Mexican Ad School Mocks Trump With A Brilliant Lego Advertisement

“Build greater things.”

A new print ad for Lego created by Xavi España, a student at the Mexican ad school Simulador de Vuelo, has a powerful message for the Donald Trump administration. It shows a Lego bridge built over the wall proposed by Trump at the U.S.-Mexico border.


Although the artistic value of advertising is often dismissed, España’s work is a rare example of advertising with a message that extends beyond commerce. The piece symbolizes how physical structures are easily overcome by the human heart and creativity. Authoritarians can build walls, but they ultimately do nothing to squash the human spirit.

The ad also takes a dig at Trump’s rallying cry to “Make America great again” by etching the slogan “Build greater things” on his proposed wall.

The ad also illustrates a practical point: Walls can easily be circumvented. While Republicans are looking at the ground to build a wall to stop illegal immigration, the majority of undocumented people in the U.S. arrive through the air. According to a paper published this year by the the Center for Migration Studies, nearly 60% of new undocumented immigrants are believed to have entered legally through a visa program and then overstayed.

If Trump wants to stop people who cross the border by commercial airliner, he’s going to have to build a wall that’s a lot taller.

Correction 9/11/2017: This story was updated to identify that the ad was made by a student at Simulador de Vuelo, which is not an ad agency, but a creative advertising school, or escuela de creativos publicitarios.

via David Leavitt / Twitter

Anyone who has ever worked in retail knows that the worst thing about the job, right after the pay, are the unreasonable cheapskates who "want to talk to your manager" to get some money off an item.

They think that throwing a tantrum will save them a few bucks and don't care if they completely embarrass themselves in the process. Sometimes that involves belittling the poor employee who's just trying to get through their day with an ounce of dignity.

Twitter is rallying around a gal named Tori who works at a Target in Massachusetts after she was tweet-shamed by irate chapekate, journalist, and Twitter troll, David Leavitt.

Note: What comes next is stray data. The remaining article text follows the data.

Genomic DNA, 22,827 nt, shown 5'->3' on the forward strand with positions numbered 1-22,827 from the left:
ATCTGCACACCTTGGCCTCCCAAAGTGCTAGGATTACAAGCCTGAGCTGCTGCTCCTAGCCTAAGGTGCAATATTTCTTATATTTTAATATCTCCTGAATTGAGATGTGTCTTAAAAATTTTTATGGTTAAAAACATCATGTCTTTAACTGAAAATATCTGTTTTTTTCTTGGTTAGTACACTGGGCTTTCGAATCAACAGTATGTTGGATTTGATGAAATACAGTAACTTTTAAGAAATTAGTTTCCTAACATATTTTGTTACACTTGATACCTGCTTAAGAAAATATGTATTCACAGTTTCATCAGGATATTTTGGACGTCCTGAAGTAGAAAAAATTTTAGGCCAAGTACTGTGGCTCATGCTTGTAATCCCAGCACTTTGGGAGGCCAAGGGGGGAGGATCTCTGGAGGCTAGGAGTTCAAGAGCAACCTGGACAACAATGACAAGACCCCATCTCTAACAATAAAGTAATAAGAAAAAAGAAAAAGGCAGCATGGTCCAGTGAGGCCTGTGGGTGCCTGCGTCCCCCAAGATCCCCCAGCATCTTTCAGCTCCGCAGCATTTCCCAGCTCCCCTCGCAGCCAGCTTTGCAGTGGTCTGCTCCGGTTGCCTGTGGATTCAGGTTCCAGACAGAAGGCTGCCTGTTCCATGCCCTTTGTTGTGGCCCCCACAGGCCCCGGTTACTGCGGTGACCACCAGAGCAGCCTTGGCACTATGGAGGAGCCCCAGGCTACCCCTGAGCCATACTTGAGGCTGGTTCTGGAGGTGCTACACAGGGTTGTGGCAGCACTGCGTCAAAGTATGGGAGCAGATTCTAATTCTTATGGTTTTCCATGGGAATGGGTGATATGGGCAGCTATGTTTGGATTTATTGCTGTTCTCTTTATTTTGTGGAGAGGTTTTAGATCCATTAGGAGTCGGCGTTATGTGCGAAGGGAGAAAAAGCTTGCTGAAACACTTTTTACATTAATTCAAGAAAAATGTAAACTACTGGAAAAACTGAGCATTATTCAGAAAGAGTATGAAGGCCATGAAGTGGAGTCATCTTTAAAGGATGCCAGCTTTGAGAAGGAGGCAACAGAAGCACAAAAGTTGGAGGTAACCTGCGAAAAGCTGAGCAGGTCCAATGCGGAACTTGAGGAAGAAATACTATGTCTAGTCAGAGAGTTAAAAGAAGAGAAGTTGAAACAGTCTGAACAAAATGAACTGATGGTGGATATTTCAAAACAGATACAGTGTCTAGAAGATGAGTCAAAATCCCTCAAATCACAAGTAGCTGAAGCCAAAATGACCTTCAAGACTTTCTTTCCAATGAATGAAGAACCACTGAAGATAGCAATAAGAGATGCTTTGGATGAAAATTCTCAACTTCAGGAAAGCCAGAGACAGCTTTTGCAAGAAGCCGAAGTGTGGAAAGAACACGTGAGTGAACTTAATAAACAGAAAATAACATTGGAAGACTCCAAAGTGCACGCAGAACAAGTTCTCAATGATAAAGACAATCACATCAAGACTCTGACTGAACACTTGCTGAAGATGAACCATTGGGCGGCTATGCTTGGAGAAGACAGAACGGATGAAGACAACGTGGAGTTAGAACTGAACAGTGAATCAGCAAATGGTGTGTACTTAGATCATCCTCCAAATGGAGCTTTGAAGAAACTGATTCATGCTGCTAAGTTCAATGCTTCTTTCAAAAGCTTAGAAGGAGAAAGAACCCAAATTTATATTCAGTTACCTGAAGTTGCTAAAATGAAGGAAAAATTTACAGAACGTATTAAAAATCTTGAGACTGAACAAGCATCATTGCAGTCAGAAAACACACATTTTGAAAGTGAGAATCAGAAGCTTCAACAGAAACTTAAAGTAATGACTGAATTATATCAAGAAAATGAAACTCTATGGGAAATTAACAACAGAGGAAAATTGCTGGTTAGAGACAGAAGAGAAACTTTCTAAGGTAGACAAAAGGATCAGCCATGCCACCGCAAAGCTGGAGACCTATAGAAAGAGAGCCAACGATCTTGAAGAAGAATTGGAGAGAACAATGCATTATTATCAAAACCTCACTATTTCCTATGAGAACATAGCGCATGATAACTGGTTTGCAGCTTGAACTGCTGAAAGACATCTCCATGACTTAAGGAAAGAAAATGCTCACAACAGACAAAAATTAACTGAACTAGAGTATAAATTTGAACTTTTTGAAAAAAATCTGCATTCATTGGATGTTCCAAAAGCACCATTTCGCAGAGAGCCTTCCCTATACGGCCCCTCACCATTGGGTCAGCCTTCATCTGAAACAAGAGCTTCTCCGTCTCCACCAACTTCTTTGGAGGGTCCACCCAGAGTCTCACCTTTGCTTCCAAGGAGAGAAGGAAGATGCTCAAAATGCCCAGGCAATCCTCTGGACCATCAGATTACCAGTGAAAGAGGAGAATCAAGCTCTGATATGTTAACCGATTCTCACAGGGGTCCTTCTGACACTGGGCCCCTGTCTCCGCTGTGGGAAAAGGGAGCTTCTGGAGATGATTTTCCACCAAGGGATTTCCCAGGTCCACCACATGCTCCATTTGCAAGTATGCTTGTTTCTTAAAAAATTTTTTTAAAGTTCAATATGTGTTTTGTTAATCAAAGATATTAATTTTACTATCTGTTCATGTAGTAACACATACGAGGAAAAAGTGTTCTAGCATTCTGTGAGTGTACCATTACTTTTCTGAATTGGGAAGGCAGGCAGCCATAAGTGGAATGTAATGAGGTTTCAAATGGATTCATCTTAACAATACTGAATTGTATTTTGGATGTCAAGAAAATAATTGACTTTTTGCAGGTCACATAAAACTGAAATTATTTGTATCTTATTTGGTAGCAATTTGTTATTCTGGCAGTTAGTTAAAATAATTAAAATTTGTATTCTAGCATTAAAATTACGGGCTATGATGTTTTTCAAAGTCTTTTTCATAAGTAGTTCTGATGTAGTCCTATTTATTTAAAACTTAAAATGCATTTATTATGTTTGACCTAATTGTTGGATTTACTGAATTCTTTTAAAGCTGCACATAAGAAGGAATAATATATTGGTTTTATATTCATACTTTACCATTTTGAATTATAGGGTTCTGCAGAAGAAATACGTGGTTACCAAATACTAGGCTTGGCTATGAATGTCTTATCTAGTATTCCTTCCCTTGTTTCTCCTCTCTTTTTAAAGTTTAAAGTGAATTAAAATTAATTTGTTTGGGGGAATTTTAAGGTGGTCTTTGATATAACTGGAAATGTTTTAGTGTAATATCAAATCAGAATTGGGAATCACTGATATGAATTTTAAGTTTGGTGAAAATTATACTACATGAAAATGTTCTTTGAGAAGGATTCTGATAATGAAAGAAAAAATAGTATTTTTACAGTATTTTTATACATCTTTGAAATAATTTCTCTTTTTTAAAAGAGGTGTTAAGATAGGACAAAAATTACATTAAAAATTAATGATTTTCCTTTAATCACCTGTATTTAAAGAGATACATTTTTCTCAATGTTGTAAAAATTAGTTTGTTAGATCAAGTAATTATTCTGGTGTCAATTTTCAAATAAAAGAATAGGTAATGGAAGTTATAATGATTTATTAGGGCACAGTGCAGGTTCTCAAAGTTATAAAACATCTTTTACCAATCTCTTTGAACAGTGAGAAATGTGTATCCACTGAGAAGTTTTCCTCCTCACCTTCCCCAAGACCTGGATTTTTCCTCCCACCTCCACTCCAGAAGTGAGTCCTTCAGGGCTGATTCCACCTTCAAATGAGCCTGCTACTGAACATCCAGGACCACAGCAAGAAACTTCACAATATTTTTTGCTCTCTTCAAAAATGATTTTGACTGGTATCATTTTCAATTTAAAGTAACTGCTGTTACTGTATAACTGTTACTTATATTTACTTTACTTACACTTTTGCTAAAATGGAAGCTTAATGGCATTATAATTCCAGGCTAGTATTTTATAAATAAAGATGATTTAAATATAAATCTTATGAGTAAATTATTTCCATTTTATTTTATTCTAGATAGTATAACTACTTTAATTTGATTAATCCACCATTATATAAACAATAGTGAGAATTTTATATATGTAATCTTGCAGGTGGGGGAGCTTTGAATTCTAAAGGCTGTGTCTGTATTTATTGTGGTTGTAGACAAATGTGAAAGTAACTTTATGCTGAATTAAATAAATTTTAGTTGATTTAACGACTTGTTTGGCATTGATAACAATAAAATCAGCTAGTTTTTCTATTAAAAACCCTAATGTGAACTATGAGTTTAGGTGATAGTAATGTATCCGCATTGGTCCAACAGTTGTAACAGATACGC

Keep Reading

Childbirth is the number one reason American women visit the hospital, and it ain't cheap. In fact, it's getting more and more expensive. A new study published in Health Affairs found that the cost of having a baby with employer-sponsored health insurance increased by almost 50% in the past seven years.

The study evaluated "trends in cost-sharing for maternity care for women with employer-based health insurance plans, before and after the Affordable Care Act," which was signed into law in 2010. The study looked at over 657,061 women enrolled in large employer-sponsored health insurance plans who delivered babies between 2008 and 2015, as these plans tend to cover more than plans purchased by small businesses or individuals.

Keep Reading

A meteorite crashed into Earth nearly 800,000 years ago. The meteor was 1.2 miles wide, and the impact was so big, it covered 10% of the planet with debris. However, scientists haven't been able to find the impact site for over a century. That is, until now. A study published in the Proceedings of the National Academy of Sciences journal believes the crash site has been located.

Tektites, which are essentially rocks that have been liquefied from the heat of the impact and then cooled to form glass, help scientists spot the original impact site of a meteor. Upon impact, melted material is thrown into the atmosphere, then falls back to the ground. Even if the original crater has disappeared due to erosion or is hidden by a shift in tectonic plates, tektites give the spot away. Tektites between 750,000 to 35.5 million years old have been found in every continent except Antarctica.

Keep Reading
The Planet